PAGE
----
If the true measure of a society is how it cares for its disadvantaged and downtrodden, I wonder if there is any sense of regret from our nation’s standard-bearer in urban enterprise: New York City. In the June 14 edition of the New York Times, columnist Frank Bruni described the revitalization of city parks as a centerpiece of Mayor Michael Bloomberg’s municipal policy. A triumph of both local activism and central planning, it ostensibly allows the Big Apple to consolidate its place as a vanguard among American cities as an age of New Urbanism, however nascent, asserts itself on the national stage.
To be clear, these parks are a good thing; the High Line is an epiphany in Chelsea and the Meatpacking District, as instantly essential as the ribbon of greenery extending north from the Battery to Riverside Park. The new Brooklyn Bridge Park has perhaps the greatest promise of all, with its impressive vistas of Manhattan and the bridges spanning the East River, as well as a bold multi-use plan that will meet the multifarious needs of a diverse (and growing) populace.
However, the location of these parks is what has precipitated this article, and at the risk of burying the lede, I place it here: What does it say when the landmark parks of the Bloomberg era are located nearest the city’s affluent districts? (Note: map uses data from 2006, but patterns remain similar today.) I don’t begrudge the city its parks in the aforementioned areas - they provide great utility and myriad positive externalities to its core, along the Lower Manhattan-Brooklyn axis. Yet ultimately, I can’t ignore how much the city has to gain by pursuing such visions in less affluent areas that currently lack marquee attractions.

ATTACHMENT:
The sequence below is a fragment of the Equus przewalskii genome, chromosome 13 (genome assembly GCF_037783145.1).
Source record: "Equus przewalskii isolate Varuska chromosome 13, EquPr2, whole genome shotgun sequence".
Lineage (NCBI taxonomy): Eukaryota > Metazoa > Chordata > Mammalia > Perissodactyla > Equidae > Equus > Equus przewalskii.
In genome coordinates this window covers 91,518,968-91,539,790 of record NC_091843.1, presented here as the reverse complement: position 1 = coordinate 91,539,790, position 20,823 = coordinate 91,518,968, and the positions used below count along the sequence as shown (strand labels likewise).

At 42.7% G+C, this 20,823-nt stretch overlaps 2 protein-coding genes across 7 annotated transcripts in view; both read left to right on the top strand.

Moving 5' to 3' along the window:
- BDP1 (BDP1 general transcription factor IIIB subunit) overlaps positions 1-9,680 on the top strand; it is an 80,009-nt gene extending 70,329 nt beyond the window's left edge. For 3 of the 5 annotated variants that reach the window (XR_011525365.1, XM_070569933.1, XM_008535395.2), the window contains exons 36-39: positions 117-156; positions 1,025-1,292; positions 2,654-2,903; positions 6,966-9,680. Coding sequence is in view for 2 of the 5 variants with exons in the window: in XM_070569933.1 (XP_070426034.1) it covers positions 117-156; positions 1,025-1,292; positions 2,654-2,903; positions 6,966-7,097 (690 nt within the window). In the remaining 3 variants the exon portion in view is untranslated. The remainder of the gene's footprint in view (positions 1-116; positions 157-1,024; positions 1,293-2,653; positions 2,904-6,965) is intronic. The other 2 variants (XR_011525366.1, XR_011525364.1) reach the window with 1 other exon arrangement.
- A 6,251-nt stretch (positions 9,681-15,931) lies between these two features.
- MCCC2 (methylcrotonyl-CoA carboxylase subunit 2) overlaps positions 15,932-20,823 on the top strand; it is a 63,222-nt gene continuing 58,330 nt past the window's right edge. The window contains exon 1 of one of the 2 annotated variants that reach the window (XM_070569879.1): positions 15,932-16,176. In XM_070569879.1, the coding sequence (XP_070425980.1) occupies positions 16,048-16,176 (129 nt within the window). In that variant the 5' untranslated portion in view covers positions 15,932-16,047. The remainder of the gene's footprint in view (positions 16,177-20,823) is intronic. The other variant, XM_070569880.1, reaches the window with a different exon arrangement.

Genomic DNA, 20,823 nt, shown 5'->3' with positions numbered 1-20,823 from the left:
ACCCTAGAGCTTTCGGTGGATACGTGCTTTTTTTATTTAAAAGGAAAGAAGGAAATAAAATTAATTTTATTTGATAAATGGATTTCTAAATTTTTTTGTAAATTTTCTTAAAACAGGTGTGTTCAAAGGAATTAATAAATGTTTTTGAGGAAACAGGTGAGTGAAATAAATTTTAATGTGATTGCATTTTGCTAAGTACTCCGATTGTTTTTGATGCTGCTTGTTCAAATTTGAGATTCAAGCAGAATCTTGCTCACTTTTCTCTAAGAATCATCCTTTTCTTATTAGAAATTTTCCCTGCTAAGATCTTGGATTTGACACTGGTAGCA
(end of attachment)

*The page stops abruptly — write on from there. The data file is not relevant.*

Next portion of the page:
As we look to the future of our cities, we must be willing to trust our most challenging neighborhoods and enclaves with the best of what we have to offer. This doesn’t just mean parks, but also libraries, schools, community centers, and branches of local universities. New York has by no means abandoned struggling neighborhoods like East New York or Mott Haven, but it can do more, and I suggest that in regard to these public works, it shoot for the moon.
Other cities have provided a semblance of top-flight facilities, and seen a semblance of improvement in quality of life. Such measures don’t improve markedly because public goods are merely decent; when public goods become extraordinary (as New York has shown it can deliver, time and time again), that is when we reach the tipping point. Parks and attractions bring in needed foot traffic and money to otherwise isolated areas, as well as a healthy release for recreation and exercise. Libraries provide a venue for education and a third place that encourages virtues such as literacy, critical thinking, and civic engagement. Community centers build the social capital that knits a neighborhood together. High quality schools and universities train students for brighter futures, providing the raw skills and knowledge that beget better job prospects. For those who await such improvements, they will arrive not a moment too soon.
To this end, I propose that just as city council has worked to tie a portion of new revenues from the park’s footprint to the maintenance of new marquee parks, it should use a fraction of the funds generated by sports teams (which draw from the entire city and outlying areas) to help fund the efforts in less affluent neighborhoods. Linking the franchises to the attractions and facilities is a boon for publicity, and as fortunes rise in the affected neighborhoods, more and more fans can afford to attend games and buy merchandise – a classic win-win situation. Eventually, as the neighborhoods develop a stronger financial core, the city can make the transition to using local business and/or real estate revenues to help finance the upkeep, if it so desires.
At present, I’d argue that the biggest risk to the Big Apple is simply maintaining the status quo. Keeping to the same course of action and expecting better results is the definition of insanity. As a municipality, the city has repeatedly achieved excellence in its public works, and by extending that excellence to its least-advantaged, it will provide a clear example of principled leadership in a time of economic and political uncertainty. The city that never sleeps might just be the right city to make this dream of social justice come true.